Exodus 16:1-3 tells us that on the way to Canaan, the Israelites were in the wilderness, and they had had a few very bitter experiences along the way. Periods of hunger and thirst had frightened them. They had traveled only a few days and were but a few miles from Sinai when they became discouraged. They began to reminisce about their life in Egypt. Even though God had freed them from bondage and created a path for them through the Red Sea, the Israelites wanted to go back to making bricks from mud, to become slaves again. They wanted to sell their futures for a bite to eat. 

Seeing that freedom was costly, they were afraid to pay the price. They had their eyes on Canaan, but their minds were in Egypt. They talked of freedom but thought of slavery. They watched as God led them with a pillar of cloud by day and a pillar of fire by night, but they missed the familiar, the known. To reach Egypt, they would have to trek across the burning desert sands, back across the sea, to where slime and slavery held sway. But to reach Canaan, they would travel over the hills, walking among the cedars and the whispering pines. Canaan or Egypt? To reach one, you had to turn your back on the other.

Many times we act like the children of Israel. We would rather return to the bondage of the enemy than fight for victory. Sometimes we can’t reach Canaan because we’re too busy thinking about Egypt. Yes, our eyes are on Canaan, but our minds are in Egypt.

How can we focus our minds and eyes on the “Canaan experience” of our lives? How can we reach the “promised land” of our lives without being diverted by the enemy? Exodus 16:1-3 teaches three lessons.


As soon as they hit the highway, the Israelites began to murmur and complain. They missed their old lives. Isn’t it strange how we often live in the past? We concentrate on how things used to be, what we used to have. The Lord is constantly proving Himself to us, protecting us from dangers seen and unseen. Yet every time He tries to take us to the next level, we stand looking over our shoulder, contemplating the past!

The Israelites were willing to give up a land flowing with milk and honey if they could only return to their former lives. Likewise, we may get so caught up in our yesterdays that we can never reach our tomorrows.

The Word of God says that we must be transformed by the renewing of our minds (Rom. 12:2). Only our renewed thinking can allow us the mindset of success that God called us to have. Although the Israelites had changed their location physically, they needed a mental relocation to grasp what God had in store for them.


God doesn’t haphazardly appoint leaders without considering what His people need; He knows who and what is best for us (Jer. 3:15). Remember, Moses didn’t volunteer for his job; he was appointed, chosen, and called. And whom God calls, He also qualifies.

Moses couldn’t even speak clearly, but God chose him to lead the Israelites out of Egypt. Moses wasn’t a geography major or an excursionist, but God chose him to lead His people. Often we want to pick our leaders based on their stature or what qualities we see in them. But God looks at the heart.

After Israel rejected Saul, the Lord sent Samuel to anoint a king of Israel. Samuel looked at all of Jesse’s sons. But it wasn’t until he saw David that the Lord told him who was to be anointed king. God looks at what’s on the inside. 

When God chooses a leader for His people, we must trust Him enough to follow the one He has appointed over us. God placed this person in that position, and He doesn’t make mistakes.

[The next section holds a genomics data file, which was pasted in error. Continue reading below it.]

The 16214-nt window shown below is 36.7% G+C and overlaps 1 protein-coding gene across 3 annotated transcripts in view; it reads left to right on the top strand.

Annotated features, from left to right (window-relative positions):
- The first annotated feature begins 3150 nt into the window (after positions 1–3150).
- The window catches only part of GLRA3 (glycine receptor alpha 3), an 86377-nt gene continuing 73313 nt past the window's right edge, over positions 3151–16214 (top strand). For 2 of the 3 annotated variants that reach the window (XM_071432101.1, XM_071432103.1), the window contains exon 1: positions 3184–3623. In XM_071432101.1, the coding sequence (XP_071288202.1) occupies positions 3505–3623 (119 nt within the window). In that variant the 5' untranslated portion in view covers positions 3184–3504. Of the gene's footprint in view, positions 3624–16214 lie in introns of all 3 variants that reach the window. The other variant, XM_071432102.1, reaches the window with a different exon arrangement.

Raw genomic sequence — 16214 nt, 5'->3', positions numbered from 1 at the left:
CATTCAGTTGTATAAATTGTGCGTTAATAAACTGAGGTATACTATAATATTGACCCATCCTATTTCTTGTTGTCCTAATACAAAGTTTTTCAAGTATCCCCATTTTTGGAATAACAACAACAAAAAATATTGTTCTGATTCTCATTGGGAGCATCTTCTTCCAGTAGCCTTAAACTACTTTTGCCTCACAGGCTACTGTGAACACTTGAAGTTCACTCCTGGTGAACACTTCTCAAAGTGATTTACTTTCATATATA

If we are to continue on our journey to Canaan, we’ve got to stop thinking about Egypt, take God at His word, and have faith in those whom He has appointed over us.


To move and operate in the favor of the Lord means three things: (1) to have the accessibility of His presence; (2) to have the advantage of His power; and (3) to have the availability of His promise.

The accessibility of His presence means having access to the Father at all times. We have access to His presence 24 hours a day, 7 days a week, through His Son, Jesus Christ (John 14:6). Jesus is the avenue by which we can enter into the presence of the Lord. That’s why everything we do should be done in Jesus’ name (Acts 4:12).

When we find ourselves in the presence of the Lord, we’ll discover that things begin to move and operate according to God’s plan. Situations work themselves out. Circumstances begin to change. Dark nights turn into bright, sunshiny days. In His Presence, we’ll find sweet relief.

Once we have the accessibility of God’s presence, we’ll be able to grasp the advantage of His power. Although it may seem that the enemy has the upper hand, we actually have the advantage over him. Because God is our Father and we are His children, we have the power to move in His authority. We have the power to cast out demons. We have the power to lay hands on the sick and heal them. We have the power to tell the enemy to take his hands off of our families, our finances, or anything else that belongs to us. That’s the advantage of God’s power.

And because we have the accessibility of His presence and the advantage of His power, we will be able to receive the availability of His promise. Just as He promised the Israelites a “land flowing with milk and honey,” He also promises us eternal life, a life more abundant, a life without sorrow and pain.

General Conference Ministerial Association

"Let us allow Christ to anoint our eyes with the heavenly eyesalve that we may see. We do not want to be blind; we want to see everything distinctly. We do not want to be marching one day toward Canaan, and the next day back to Egypt, and the next day toward Canaan, and then back to Egypt again. Day by day we are to march steadily forward."

Ellen G. White - Mind, Character, and Personality, Vol. 2, page 727